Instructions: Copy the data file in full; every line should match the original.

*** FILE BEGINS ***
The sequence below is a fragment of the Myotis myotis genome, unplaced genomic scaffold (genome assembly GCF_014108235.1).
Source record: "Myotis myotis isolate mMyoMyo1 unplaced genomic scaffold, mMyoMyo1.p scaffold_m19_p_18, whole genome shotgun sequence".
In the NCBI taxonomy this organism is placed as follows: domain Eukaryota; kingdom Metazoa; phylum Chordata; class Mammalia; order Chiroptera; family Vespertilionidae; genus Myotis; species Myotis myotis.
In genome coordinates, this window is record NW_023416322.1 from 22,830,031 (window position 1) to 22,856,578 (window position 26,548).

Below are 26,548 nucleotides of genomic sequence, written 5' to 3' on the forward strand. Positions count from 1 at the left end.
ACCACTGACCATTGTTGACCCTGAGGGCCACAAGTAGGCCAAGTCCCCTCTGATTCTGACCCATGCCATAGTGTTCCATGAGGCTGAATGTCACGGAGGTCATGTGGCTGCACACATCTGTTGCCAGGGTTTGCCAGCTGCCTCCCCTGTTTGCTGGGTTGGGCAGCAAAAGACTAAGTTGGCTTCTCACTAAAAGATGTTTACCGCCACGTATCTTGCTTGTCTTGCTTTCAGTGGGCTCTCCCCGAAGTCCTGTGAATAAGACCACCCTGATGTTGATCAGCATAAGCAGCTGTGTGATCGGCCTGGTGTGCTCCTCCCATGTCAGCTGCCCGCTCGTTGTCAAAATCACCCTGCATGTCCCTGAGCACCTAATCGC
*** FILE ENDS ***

The sequence below is a fragment of the Myotis myotis genome, unplaced genomic scaffold (genome assembly GCF_014108235.1).
Source record: "Myotis myotis isolate mMyoMyo1 unplaced genomic scaffold, mMyoMyo1.p scaffold_m19_p_18, whole genome shotgun sequence".
In the NCBI taxonomy this organism is placed as follows: domain Eukaryota; kingdom Metazoa; phylum Chordata; class Mammalia; order Chiroptera; family Vespertilionidae; genus Myotis; species Myotis myotis.
In genome coordinates, this window is record NW_023416322.1 from 22,830,031 (window position 1) to 22,856,578 (window position 26,548).

Below are 26,548 nucleotides of genomic sequence, written 5' to 3' on the forward strand. Positions count from 1 at the left end.
ACCACTGACCATTGTTGACCCTGAGGGCCACAAGTAGGCCAAGTCCCCTCTGATTCTGACCCATGCCATAGTGTTCCATGAGGCTGAATGTCACGGAGGTCATGTGGCTGCACACATCTGTTGCCAGGGTTTGCCAGCTGCCTCCCCTGTTTGCTGGGTTGGGCAGCAAAAGACTAAGTTGGCTTCTCACTAAAAGATGTTTACCGCCACGTATCTTGCTTGTCTTGCTTTCAGTGGGCTCTCCCCGAAGTCCTGTGAATAAGACCACCCTGATGTTGATCAGCATAAGCAGCTGTGTGATCGGCCTGGTGTGCTCCTCCCATGTCAGCTGCCCGCTCGTTGTCAAAATCACCCTGCATGTCCCTGAGCACCTAATCGC